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I have a circular queue of ordered items. I want to know if an item with the value of "x" is in it.

What is the best way (algorithm) to do this?

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More info, please. What language/library? –  Rob H Jun 5 '09 at 13:34
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not specific to any lang, but a general queue searching problem. –  Dhana Jun 5 '09 at 13:36
    
dumb question: can you access any element of the queue in constant time (like an array) or is it more like a linked list where you have to step through each element? –  Robert Greiner Jun 5 '09 at 13:38
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You're getting vague answers because you asked a vague question... –  Michael Haren Jun 5 '09 at 13:41

3 Answers 3

up vote 2 down vote accepted

If you can access each item by index, you can use a binary search.

If you can only see the first item, you need to pop them from the queue until the search key is lower than the key of the item you just popped. Since the queue is sorted, you can stop as soon as you know that the key can't be in the queue anymore.

[EDIT] Since you can access by index: Warp the circular queue in an object which maps it to an "array" (i.e. with a method get(index) where index runs from 0 to length-1 and which internally does ((index+start)%length).

That way, you can apply the binary search without thinking about the actual data layout.

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by definition i dont think a queue should allow to access its members by index.. –  Umair Ahmed Jun 5 '09 at 13:45
    
A circular queue does allow access via index (since it's a simple array) but the start and the end of the queue rotate which makes binary search more difficult (not impossible). The sort of situations where you use circular queues usually makes binary searches unnecessary (they're usually reasonably small). –  paxdiablo Jun 5 '09 at 13:49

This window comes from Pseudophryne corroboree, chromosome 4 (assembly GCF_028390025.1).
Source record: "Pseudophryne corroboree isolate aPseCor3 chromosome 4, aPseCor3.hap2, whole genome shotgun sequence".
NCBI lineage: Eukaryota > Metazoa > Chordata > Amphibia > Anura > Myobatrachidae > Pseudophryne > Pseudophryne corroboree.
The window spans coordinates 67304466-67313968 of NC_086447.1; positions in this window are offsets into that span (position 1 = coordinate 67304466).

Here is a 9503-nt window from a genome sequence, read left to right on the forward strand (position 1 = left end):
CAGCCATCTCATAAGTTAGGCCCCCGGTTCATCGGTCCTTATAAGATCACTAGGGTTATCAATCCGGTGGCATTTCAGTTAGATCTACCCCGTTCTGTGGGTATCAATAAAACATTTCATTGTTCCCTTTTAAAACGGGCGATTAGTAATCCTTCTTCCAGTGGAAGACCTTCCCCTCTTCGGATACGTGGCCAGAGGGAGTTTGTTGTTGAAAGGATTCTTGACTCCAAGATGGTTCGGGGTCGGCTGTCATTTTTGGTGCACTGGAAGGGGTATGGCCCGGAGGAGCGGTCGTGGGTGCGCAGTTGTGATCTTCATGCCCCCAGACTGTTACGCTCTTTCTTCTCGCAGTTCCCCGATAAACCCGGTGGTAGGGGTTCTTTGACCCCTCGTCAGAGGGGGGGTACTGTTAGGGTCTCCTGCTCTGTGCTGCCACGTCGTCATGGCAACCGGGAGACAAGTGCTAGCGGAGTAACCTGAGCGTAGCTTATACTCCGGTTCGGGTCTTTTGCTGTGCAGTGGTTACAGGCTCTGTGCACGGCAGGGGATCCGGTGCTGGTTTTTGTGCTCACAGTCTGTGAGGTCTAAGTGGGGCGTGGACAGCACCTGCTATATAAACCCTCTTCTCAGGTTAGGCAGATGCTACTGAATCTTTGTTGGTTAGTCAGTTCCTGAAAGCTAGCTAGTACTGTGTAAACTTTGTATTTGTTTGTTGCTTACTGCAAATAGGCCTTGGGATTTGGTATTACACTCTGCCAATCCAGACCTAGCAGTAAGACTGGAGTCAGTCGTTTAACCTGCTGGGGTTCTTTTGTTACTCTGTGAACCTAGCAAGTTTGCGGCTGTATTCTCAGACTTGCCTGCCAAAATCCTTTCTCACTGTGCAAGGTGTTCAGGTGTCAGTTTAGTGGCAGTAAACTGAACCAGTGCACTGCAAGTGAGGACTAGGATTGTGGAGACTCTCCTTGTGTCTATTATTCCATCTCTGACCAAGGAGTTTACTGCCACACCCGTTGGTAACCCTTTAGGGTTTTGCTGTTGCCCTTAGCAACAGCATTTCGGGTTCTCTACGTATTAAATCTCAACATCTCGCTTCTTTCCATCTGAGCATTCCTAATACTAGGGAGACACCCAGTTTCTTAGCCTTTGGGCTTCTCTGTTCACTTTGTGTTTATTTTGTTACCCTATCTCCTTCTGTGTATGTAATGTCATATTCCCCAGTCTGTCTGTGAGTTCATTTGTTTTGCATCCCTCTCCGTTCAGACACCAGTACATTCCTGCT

"Best" is a subjective term and circular queues are rarely large enough to warrant binary searches so I'd opt for simplicity in the absence of information regarding queue size. The easiest way is just to start at the head and check each element until the tail (or you've passed beyond it in the order) to see if it exists.

Let's say your head variable points to the first item that will be removed and the tail points to the next place to put an item. Further assume that you're wasting an item slot to simplify the code (a trick to simplify the code and tell the difference between an empty and full queue). That means and empty queue is indicated by tail == head.

ptr = head
while ptr != tail:
    if element[ptr] = searchvalue:
        return true
    if element[ptr] > searchvalue:
        return false
    ptr = (ptr + 1) % queuesize;
return false
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He said "ordered items", so perhaps a binary search is possible? –  schnaader Jun 5 '09 at 13:39
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What is the difference between a Circular Queue and a LIFO? –  AnthonyWJones Jun 5 '09 at 13:39
    
@Anthony, a LIFO is any structure that does last-in-first-out of which a unidirectional circular queue is one type. –  paxdiablo Jun 5 '09 at 13:46

can we traverse in the opposite direction? ie from tail to head. if so then we can design something that can utilize it. ie decide which way to proceed the search.

Since it is ordered we can guess about its position (just a guess or perhaps utilize statistics if available) and then start the full search only in direction which would get the result in less pulls

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